michelle 6-17-2009 @ 1:49AM
Well then you must never have a child with ADHD!! Your child is miserable, and out of control ALL THE TIME!!! It's not fair to him OR to the rest of the family...concider yourself blessed...

Kelley 6-16-2009 @ 10:40PM
My 18 yr old son died in 2007 suddenly. He had been on adderrall for approx 3 years and the doc had increased the dose not long before he died. He had had cardiac tests prior to going on the drugs, but the doc really dropped the ball on follow up. I wish I would have known enough to insist on more consistent follow up, but I trusted our doc. Parents, Be very cautious of these drugs. I only wish I had. I don't want to see anyone else go thru what we have. Even if sudden death is 'very rare". I lost my only child and it was unnecessary.

Christine 6-16-2009 @ 10:59PM
How can it possibly be that 2.5 MILLION children are on these medications? Is this in place of parents and learning to behave? I CANNOT believe that 2.5 million American children are all defective unless they are just totally neglected, spoiled brats. I am sorry, I don't believe that most children should be medicated against their will.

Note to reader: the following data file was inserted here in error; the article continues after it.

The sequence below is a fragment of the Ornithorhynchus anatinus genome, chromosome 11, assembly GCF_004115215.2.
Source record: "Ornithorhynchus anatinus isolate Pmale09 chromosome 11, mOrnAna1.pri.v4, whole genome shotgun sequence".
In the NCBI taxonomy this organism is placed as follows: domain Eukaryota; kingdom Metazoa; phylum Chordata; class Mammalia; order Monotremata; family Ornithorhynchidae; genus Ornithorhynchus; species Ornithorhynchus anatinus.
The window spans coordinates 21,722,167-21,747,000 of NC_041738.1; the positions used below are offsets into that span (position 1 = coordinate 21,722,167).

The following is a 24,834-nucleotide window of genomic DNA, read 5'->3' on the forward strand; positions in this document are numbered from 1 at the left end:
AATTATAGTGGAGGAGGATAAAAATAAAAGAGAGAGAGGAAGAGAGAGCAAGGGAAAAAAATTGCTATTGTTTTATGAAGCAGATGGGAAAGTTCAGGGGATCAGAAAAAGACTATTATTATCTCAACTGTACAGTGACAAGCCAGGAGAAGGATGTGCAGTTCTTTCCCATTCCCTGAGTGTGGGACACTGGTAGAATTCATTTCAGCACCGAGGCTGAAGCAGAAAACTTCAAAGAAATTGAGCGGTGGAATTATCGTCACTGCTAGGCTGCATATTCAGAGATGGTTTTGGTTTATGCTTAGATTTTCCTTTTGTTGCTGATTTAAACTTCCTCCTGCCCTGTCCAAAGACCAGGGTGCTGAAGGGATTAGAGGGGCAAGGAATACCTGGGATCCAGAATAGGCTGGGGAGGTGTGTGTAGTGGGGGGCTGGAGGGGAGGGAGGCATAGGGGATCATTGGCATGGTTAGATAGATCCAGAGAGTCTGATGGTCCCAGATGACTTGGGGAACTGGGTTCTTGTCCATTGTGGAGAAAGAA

chris 6-16-2009 @ 11:10PM
I was on ritalin for 7 yrs and became bipolar its not fair to the kid to experement with his brain,now Im taking Lamectle which is a wonder drug but Im an adult now and its my choice I turned down alot of drugs trying to combat bipolar,because they made me feel weirder,up or down or all around ,sweeden has outlawed ritalin,and I agree It burns up the synapisis in the brain ,sorry for me oh well,but I go off about this subject,the kids have it forced on them and nobody knows how they actualy feel like,it geeks them out,and the parents think because their being quiet its working, wrong very wrong